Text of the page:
Bradford will be hoping history can repeat itself as they attempt to overturn a two-goal deficit at the New Den. In two previous play-off campaigns, the Bantams have progressed to the final despite losing the first leg on home soil, winning 3-0 at Blackpool when trailing 2-0 in 1996, then winning 3-1 at Burton when trailing 3-2 in 2013.
Phil Parkinson was the man who presided over the latter success and he’s promising a much-improved display from his team in the capital, having looked on in horror as they froze in the midday sunshine at Valley Parade. For Bradford to ship three cheap goals before half time was extremely uncharacteristic. Prior to that, they had conceded only twice in almost 14 hours.
And that’s the key statistic we should consider when approaching this return game. Millwall possess many qualities but variety of attacking play isn’t one of them. In Parkinson’s own words: "I don’t think Millwall are going to do anything different to surprise us. We’ve just got to be able to deal with it a lot better than we did. And we will do."
So now the tie has settled down, the goalless second period is likely to be a better barometer of what to expect here than the explosion of goals in that opening 45. But given the extra onus on Bradford, the lessons learned from knocking at the door for so long at 3-1 down and the possible return of key players (Reece Burke, James Hanson and Billy Clarke), there’s value in the 13/5 about the visitors prevailing on the night.
The psychodynamics are not exactly what Neil Harris had in mind when, in the build-up to the first leg, he talked staying in the tie so his younger players could experience the special atmosphere of big game at the Den. Harris, it seems, was anticipating a draw and gearing up for a raucous home crowd to help push his team over the line in the return.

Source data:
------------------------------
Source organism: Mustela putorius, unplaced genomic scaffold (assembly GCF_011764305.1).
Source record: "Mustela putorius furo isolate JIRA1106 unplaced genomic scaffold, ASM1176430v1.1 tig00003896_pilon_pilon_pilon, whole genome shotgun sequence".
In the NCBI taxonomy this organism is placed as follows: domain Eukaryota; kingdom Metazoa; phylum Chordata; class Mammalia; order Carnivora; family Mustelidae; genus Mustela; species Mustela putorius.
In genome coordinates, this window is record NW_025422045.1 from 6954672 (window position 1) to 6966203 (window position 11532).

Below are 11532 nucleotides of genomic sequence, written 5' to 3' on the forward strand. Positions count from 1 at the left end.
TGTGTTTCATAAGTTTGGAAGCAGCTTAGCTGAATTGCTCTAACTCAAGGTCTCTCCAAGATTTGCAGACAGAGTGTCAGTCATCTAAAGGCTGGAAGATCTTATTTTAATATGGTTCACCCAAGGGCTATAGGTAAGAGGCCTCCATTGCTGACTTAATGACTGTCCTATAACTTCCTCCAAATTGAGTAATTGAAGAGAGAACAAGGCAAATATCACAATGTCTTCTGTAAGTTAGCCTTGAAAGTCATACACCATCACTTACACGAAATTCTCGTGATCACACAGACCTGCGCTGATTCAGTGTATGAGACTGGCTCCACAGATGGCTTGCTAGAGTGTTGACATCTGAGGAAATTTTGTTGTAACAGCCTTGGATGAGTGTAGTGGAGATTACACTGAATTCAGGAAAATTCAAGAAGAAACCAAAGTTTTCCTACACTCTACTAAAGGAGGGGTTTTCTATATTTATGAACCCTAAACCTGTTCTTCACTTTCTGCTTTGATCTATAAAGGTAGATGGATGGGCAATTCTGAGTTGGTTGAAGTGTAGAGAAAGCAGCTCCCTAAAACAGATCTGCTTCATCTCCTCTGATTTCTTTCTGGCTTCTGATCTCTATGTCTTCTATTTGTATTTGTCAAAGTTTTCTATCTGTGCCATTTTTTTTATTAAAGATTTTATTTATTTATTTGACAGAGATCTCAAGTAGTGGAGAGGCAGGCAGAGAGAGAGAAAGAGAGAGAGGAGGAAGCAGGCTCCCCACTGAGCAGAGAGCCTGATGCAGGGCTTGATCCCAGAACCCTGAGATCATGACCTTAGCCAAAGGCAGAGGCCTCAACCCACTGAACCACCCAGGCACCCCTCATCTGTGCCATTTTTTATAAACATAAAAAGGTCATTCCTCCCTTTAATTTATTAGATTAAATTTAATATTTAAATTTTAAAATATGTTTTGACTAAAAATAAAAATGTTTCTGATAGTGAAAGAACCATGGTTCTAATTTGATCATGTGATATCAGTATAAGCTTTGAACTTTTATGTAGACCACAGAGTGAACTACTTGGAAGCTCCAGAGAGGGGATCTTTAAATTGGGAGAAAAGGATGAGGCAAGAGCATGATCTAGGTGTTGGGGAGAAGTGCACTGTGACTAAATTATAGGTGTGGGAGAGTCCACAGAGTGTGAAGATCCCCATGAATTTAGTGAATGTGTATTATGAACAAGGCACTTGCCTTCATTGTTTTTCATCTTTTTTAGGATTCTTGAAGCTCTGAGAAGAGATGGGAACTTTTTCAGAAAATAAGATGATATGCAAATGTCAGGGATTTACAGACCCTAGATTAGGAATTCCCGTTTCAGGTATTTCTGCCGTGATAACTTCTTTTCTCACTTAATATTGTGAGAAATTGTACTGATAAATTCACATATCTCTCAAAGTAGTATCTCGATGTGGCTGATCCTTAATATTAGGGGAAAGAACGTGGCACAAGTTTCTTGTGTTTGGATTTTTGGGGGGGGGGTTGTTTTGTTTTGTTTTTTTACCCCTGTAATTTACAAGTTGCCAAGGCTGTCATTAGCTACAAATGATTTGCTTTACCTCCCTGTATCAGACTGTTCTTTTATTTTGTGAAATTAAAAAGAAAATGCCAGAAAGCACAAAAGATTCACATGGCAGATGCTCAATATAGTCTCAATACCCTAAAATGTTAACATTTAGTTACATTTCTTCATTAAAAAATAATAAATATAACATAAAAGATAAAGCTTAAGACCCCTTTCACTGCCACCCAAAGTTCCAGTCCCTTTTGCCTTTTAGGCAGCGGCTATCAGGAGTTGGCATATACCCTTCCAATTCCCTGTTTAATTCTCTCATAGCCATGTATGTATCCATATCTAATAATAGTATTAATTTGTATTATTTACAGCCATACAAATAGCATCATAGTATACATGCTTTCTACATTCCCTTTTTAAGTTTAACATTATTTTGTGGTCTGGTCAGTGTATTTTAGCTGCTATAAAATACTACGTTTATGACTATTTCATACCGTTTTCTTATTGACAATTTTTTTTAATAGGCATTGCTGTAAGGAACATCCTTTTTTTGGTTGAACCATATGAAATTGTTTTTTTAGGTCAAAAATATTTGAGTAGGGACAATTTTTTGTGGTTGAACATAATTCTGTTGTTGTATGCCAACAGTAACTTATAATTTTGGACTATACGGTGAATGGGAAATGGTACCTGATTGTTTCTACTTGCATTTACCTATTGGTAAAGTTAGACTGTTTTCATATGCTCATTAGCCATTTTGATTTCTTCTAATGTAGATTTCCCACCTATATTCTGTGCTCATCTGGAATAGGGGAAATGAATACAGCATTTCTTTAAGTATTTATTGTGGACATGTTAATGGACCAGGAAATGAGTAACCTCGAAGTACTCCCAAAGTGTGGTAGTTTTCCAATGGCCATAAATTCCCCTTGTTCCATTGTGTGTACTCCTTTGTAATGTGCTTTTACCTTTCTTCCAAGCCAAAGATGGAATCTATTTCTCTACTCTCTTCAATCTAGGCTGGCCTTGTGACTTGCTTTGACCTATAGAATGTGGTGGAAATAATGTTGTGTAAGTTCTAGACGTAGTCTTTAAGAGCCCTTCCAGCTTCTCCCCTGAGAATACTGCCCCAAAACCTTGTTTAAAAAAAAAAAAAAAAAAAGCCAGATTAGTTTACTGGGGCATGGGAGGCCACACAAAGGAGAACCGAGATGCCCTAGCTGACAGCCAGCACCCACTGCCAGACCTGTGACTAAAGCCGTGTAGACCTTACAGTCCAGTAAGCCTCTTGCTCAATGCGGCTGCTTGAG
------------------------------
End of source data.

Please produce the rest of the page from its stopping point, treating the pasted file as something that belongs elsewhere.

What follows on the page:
The Millwall fans will no doubt be as hostile as ever but an experienced campaigner like Parkinson knows only too well how the first goal changes the mood instantly. Should Bradford get it, the presence of a 17,000-capcity crowd only adds to the tension and anxiety as the stick-or-twist conundrum is played out to even bigger stakes.
If you offered Harris a narrow defeat now, I’m convinced he would - begrudgingly - accept it. And that’s essentially the basis for additional bets on the Bradford 1-0 and Bradford 2-0 correct scores at 9/1 and 18/1 respectively. These two sides are too evenly-matched to be so far apart on aggregate and Bradford going 1-0 up brings us to a more natural simmering point.
The Lions have broken the deadlock only twice in eight home games against the rest of the top nine (W1 D2 L5), while they’ve also been turned over three times by League Two opposition in knockout competition with Barnet, Wycombe and Oxford all scoring twice in smash and grab raids at this venue. So the outcome isn’t a formality just yet. Far from it.
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